-On HM Maloriak he has an added phase (black phase) where he basically spams a 7 second conal breath at your tank. The same bear tank was getting repeat gibbed after burning all of his CDs on this phase before we decided to swap around some tanking assignments so that I could sit on the boss. I had absolutely no troubles handling breaths with ~153k unbuffed HP and full mastery gemming. I used TB Trink -> glyphed Divine Prot -> Pain Sup -> 4-piece modified GAK (spanning 2 breaths) -> TB Trink -> glyphed Divine Prot, and was able to pocket my AD for another very useful pally-hax later on in the fight.

So, assuming those are demonstrative of the worst magic damage scenarios that T11 has to throw at us, I continue to feel very confident that stacking toward block cap and gemming for mastery as much as possible is the best option.
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Re: New Theory of Gemming - Stamina vs. Mastery

Postby Wratihsavior » Tue Jan 11, 2011 10:12 am

I'd like to chime in here as I play both healing roles and tanking roles on multiple class.

In the many... many... many... heroics I've been running on my resto druid here is what I have found;

Stam tanks (stacking stam)- Eat hard hits but with the large health pools can be topped up with a little more grace time for the longer cast times of current spells however they eat a ton of mana and require constant spamming of heals making it extremely hard to heal group damage without letting the tank die or come dangerously close to death. OOM can also be a problem for healers that are not overgeared for the encounter. Long and short of it is this style of gemming/chanting creates tank survivability at the cost of the rest of the group.

Avoidance tanks (stacking Mastery/Dodge/Parry)- Take far less damage and thus require less large heals during regular moments of a fight only needing the occasional top up when spike damage hits. This conserves a healers mana pool for those "oops" moments which can happen to everyone in the group at anytime. Gemming/Chanting this way however requires the tank to be more cautious with his survivability CDs and can be a bit more intensive for the tank's gameplay. Having 3 damage reduction abilities (and as of patch 4.0.6 a 4th for Dwarves) would seem to suggest however that this is the intended method Blizzard is looking for Pally tanks.

Both methods require WoG to be used to help ease the healer's job.

I've tried both methods myself on my pally tank and I've noticed a huge difference between them. Most high damage moves can be avoided and the ones that can't be are meant for a CD to be used versus "I'll just eat it and let the healer worry about it".

The reason I speak to heroics and not raids currently is that the majority of the people are not geared to run raids, though they still try, and heroics are what people are needing to worry about the most right now. The information should translate over to the raid environments however.

That's my take on the situation.
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Re: New Theory of Gemming - Stamina vs. Mastery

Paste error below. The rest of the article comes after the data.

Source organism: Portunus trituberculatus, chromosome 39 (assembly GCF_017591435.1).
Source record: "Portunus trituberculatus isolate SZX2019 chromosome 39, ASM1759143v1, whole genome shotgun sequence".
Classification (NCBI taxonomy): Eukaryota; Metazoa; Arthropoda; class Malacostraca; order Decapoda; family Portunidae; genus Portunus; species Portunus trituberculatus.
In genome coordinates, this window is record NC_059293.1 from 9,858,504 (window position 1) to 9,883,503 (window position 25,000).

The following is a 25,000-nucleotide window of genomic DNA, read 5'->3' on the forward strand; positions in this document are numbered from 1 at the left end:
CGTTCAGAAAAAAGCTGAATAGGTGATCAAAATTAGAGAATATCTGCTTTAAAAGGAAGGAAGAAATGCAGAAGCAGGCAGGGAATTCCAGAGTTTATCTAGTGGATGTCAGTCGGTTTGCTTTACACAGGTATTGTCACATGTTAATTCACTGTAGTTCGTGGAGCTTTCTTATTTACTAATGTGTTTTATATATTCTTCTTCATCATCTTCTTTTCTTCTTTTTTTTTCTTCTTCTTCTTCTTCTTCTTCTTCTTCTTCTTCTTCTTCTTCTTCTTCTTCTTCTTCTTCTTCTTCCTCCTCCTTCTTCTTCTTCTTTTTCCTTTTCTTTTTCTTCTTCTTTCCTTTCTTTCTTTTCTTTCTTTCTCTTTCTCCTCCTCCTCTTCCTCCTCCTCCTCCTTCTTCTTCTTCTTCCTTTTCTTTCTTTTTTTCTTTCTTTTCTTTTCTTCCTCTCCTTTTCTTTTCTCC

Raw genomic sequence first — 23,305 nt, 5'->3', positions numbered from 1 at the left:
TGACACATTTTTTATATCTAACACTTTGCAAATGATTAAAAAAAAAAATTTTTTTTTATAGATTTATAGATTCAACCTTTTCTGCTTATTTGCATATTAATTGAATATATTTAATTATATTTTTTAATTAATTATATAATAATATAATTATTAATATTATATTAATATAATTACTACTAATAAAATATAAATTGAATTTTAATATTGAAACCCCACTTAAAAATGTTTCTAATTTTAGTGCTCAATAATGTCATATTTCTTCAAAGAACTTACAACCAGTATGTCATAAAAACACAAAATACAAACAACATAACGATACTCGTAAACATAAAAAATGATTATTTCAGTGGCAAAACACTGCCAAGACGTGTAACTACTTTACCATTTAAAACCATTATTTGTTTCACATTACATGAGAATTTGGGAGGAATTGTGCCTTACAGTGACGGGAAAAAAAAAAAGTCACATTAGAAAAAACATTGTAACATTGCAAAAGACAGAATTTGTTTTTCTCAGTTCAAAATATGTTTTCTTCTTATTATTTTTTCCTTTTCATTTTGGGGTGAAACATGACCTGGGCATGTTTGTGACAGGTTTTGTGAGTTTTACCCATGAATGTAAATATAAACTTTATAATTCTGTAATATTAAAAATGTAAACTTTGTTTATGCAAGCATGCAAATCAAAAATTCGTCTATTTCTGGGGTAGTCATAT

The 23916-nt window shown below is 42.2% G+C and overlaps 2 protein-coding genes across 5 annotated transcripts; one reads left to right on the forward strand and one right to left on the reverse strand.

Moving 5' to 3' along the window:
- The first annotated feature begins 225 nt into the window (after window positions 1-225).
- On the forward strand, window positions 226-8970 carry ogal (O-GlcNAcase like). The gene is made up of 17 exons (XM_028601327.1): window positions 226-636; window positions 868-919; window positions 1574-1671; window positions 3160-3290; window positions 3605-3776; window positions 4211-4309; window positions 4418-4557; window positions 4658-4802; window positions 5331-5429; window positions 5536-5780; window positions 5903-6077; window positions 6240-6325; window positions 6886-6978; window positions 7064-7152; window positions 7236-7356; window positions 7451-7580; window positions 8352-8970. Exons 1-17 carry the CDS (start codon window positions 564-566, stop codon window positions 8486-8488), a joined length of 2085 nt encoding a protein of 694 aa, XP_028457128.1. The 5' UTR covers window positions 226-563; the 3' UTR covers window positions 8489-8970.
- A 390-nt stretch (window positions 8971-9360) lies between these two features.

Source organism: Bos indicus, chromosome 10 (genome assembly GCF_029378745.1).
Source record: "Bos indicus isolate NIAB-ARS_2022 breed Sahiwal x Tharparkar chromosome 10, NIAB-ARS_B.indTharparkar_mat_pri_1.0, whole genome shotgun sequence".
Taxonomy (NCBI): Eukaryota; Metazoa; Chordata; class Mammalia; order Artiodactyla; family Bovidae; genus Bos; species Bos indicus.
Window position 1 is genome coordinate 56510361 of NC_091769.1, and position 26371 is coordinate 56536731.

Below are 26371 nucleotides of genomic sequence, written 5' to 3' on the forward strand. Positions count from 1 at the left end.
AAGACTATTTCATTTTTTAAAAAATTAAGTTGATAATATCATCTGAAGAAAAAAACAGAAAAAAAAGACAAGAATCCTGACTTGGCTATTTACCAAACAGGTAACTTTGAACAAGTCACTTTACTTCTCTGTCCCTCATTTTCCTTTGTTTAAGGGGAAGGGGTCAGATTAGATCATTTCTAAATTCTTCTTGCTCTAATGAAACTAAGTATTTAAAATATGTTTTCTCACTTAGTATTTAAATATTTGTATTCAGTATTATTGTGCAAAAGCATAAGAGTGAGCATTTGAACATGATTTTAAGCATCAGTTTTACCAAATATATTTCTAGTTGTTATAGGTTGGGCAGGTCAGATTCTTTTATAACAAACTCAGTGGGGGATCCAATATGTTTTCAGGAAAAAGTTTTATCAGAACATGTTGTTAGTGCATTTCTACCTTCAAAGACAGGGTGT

Postby theckhd » Tue Jan 11, 2011 10:25 am

Wratihsavior wrote:The reason I speak to heroics and not raids currently is that the majority of the people are not geared to run raids, though they still try, and heroics are what people are needing to worry about the most right now. The information should translate over to the raid environments however.


We've already had this conversation earlier in the thread. Heroics are a fairly useless benchmark as far as gem theory goes. A moderately competent group that uses CC intelligently and doesn't stand in fire can clear heroics very easily in level-appropriate gear (i.e. 333 blues and greens). Your gemming choices are irrelevant from the point of view of heroics, because you could gem INT in every slot and still succeed if you play properly.

You base a theory of gemming around the hardest content, which is going to be progression raiding encounters.

Or to put it bluntly (again), "Nobody gives a shit about server-first heroic Deadmines."
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Re: New Theory of Gemming - Stamina vs. Mastery

Postby Wratihsavior » Tue Jan 11, 2011 10:41 am

That doesn't make the experience of healing in general less valid nor the experience of tanking in both style sets. Less damage is less damage no matter how you look at it.

It also doesn't change the mentality that stam tanking creates a more difficult overall environment for the healers to deal with raid damage and the "oops" moments that everyone can have, not just the tanks. There is a line that has to be drawn where mitigating the damage vs eat it and heal it becomes a factor. You talk about 190k health pools then link that shows a hit for 94k, which you eventually mitigate via CD. I'm going to assume it was the 50% reduction versus the 20% damage reductions.

What I am trying to say is this; People are using this site and a couple others as a bench mark in there gearing choices for both raiding and progression TO raiding. The issue comes where the other people in the groups are choosing a gearing style that may suit a specific set of raid encounters (mostly magic damage for example) versus something with AoE damage and physical damage that could have been mitigated.